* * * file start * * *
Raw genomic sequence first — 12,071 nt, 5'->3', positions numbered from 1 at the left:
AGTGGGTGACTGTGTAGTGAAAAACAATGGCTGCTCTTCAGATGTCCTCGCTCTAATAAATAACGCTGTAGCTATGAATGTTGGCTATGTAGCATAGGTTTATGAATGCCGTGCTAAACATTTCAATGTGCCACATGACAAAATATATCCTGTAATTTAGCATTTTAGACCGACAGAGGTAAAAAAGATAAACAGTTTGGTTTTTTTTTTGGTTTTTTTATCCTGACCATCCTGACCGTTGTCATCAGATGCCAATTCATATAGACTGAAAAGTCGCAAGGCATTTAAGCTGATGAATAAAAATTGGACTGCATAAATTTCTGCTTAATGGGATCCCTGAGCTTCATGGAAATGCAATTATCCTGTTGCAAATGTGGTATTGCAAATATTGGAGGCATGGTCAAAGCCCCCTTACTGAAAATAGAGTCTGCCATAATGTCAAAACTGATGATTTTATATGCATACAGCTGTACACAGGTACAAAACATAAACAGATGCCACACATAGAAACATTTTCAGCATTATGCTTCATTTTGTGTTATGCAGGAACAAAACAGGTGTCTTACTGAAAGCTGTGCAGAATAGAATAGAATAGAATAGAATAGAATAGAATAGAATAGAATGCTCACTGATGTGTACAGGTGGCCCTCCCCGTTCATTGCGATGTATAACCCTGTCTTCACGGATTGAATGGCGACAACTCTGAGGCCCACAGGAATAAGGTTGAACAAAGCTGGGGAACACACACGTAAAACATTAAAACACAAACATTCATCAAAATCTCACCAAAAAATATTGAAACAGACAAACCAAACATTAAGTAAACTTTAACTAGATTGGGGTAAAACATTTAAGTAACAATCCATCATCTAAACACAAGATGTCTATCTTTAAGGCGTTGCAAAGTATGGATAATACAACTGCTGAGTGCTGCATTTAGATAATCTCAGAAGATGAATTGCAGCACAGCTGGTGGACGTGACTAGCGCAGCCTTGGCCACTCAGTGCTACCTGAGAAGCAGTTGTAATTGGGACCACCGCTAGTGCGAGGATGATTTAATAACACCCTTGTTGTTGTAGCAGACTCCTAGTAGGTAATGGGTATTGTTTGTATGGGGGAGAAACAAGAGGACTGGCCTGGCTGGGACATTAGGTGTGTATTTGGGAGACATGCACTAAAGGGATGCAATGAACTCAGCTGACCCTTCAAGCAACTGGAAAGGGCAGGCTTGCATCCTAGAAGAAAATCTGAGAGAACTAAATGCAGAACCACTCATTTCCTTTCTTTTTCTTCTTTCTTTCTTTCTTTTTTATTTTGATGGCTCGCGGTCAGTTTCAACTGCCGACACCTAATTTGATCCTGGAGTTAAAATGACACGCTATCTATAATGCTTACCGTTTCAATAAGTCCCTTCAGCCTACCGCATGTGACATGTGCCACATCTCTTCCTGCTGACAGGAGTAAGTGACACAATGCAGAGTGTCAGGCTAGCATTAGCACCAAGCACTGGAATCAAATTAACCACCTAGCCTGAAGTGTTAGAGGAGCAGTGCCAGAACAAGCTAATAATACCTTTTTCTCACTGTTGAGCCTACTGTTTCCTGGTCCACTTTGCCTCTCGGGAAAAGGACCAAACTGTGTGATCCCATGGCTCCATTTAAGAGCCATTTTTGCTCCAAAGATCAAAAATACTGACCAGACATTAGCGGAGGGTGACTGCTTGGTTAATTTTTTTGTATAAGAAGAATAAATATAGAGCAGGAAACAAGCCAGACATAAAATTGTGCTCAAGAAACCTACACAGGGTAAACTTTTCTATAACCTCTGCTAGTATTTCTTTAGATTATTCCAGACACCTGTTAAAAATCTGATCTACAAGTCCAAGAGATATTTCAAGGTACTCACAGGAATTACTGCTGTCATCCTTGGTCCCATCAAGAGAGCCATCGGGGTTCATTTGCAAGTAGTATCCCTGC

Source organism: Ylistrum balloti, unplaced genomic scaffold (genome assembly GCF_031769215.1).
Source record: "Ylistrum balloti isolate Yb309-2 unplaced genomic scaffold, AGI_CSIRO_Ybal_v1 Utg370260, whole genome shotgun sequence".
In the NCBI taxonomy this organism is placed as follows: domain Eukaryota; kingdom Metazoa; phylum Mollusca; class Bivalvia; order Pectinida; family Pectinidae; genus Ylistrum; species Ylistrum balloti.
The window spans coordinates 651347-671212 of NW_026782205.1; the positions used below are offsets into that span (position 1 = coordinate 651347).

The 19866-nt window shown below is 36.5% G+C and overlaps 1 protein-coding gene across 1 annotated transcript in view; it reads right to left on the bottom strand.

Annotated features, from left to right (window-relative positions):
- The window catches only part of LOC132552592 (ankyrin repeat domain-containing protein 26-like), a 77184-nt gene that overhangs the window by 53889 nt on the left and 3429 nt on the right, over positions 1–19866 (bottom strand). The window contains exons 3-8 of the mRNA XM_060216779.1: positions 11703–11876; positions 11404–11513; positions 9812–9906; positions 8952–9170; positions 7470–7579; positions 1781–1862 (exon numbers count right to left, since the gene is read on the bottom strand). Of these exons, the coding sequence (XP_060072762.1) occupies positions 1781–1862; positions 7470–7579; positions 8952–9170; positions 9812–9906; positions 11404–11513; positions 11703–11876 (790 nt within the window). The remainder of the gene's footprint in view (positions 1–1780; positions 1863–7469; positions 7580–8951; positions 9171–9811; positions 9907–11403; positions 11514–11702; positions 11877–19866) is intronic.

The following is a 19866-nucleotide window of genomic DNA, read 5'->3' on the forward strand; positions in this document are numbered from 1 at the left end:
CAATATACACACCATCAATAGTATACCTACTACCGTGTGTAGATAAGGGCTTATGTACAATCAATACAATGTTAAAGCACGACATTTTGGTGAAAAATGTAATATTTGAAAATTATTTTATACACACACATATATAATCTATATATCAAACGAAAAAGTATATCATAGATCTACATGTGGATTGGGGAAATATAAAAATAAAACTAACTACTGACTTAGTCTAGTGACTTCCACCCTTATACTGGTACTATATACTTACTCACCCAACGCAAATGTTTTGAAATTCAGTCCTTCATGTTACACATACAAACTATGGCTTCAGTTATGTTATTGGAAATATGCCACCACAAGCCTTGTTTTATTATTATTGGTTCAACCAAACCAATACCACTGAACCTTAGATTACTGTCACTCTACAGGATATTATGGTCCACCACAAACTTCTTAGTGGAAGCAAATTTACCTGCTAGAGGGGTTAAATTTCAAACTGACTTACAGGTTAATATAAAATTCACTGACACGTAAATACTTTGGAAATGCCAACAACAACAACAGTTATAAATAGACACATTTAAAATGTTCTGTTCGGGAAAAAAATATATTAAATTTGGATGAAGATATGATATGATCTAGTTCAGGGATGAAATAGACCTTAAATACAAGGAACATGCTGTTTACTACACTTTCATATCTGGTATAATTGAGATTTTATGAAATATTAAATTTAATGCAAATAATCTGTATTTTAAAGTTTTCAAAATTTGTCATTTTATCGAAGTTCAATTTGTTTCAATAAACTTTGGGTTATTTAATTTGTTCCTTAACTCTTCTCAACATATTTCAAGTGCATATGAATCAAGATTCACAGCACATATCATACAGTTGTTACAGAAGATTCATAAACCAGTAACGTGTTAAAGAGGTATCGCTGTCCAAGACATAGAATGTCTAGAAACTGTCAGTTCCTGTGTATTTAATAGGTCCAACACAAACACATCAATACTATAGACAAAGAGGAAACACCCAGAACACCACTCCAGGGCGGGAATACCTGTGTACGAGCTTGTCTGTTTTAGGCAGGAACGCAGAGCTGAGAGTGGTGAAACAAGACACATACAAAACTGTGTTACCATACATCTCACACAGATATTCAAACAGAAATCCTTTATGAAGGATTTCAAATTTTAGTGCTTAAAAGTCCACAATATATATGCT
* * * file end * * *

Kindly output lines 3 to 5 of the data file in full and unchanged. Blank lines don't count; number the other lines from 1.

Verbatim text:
Source organism: Ylistrum balloti, unplaced genomic scaffold (genome assembly GCF_031769215.1).
Source record: "Ylistrum balloti isolate Yb309-2 unplaced genomic scaffold, AGI_CSIRO_Ybal_v1 Utg370260, whole genome shotgun sequence".
In the NCBI taxonomy this organism is placed as follows: domain Eukaryota; kingdom Metazoa; phylum Mollusca; class Bivalvia; order Pectinida; family Pectinidae; genus Ylistrum; species Ylistrum balloti.